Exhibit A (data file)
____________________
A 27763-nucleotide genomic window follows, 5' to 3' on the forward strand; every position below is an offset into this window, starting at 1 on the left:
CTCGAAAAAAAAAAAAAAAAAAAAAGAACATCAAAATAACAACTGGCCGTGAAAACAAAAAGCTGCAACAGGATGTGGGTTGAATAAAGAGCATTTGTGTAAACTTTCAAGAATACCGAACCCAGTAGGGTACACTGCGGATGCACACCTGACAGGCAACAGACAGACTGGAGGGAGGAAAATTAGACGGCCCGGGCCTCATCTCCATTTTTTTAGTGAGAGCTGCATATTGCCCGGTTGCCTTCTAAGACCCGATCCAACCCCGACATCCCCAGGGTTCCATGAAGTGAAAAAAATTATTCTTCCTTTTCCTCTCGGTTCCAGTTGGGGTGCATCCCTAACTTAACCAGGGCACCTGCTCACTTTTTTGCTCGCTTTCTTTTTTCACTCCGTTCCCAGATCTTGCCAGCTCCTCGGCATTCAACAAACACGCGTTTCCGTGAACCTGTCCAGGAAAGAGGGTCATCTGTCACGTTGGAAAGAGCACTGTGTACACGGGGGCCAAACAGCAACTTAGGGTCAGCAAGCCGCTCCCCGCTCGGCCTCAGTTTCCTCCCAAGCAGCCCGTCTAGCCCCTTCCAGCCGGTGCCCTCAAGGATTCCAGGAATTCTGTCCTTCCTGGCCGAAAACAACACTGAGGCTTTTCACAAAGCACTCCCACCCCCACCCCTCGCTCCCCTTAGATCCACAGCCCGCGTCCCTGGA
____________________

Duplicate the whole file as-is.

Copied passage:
A 27763-nucleotide genomic window follows, 5' to 3' on the forward strand; every position below is an offset into this window, starting at 1 on the left:
CTCGAAAAAAAAAAAAAAAAAAAAAGAACATCAAAATAACAACTGGCCGTGAAAACAAAAAGCTGCAACAGGATGTGGGTTGAATAAAGAGCATTTGTGTAAACTTTCAAGAATACCGAACCCAGTAGGGTACACTGCGGATGCACACCTGACAGGCAACAGACAGACTGGAGGGAGGAAAATTAGACGGCCCGGGCCTCATCTCCATTTTTTTAGTGAGAGCTGCATATTGCCCGGTTGCCTTCTAAGACCCGATCCAACCCCGACATCCCCAGGGTTCCATGAAGTGAAAAAAATTATTCTTCCTTTTCCTCTCGGTTCCAGTTGGGGTGCATCCCTAACTTAACCAGGGCACCTGCTCACTTTTTTGCTCGCTTTCTTTTTTCACTCCGTTCCCAGATCTTGCCAGCTCCTCGGCATTCAACAAACACGCGTTTCCGTGAACCTGTCCAGGAAAGAGGGTCATCTGTCACGTTGGAAAGAGCACTGTGTACACGGGGGCCAAACAGCAACTTAGGGTCAGCAAGCCGCTCCCCGCTCGGCCTCAGTTTCCTCCCAAGCAGCCCGTCTAGCCCCTTCCAGCCGGTGCCCTCAAGGATTCCAGGAATTCTGTCCTTCCTGGCCGAAAACAACACTGAGGCTTTTCACAAAGCACTCCCACCCCCACCCCTCGCTCCCCTTAGATCCACAGCCCGCGTCCCTGGA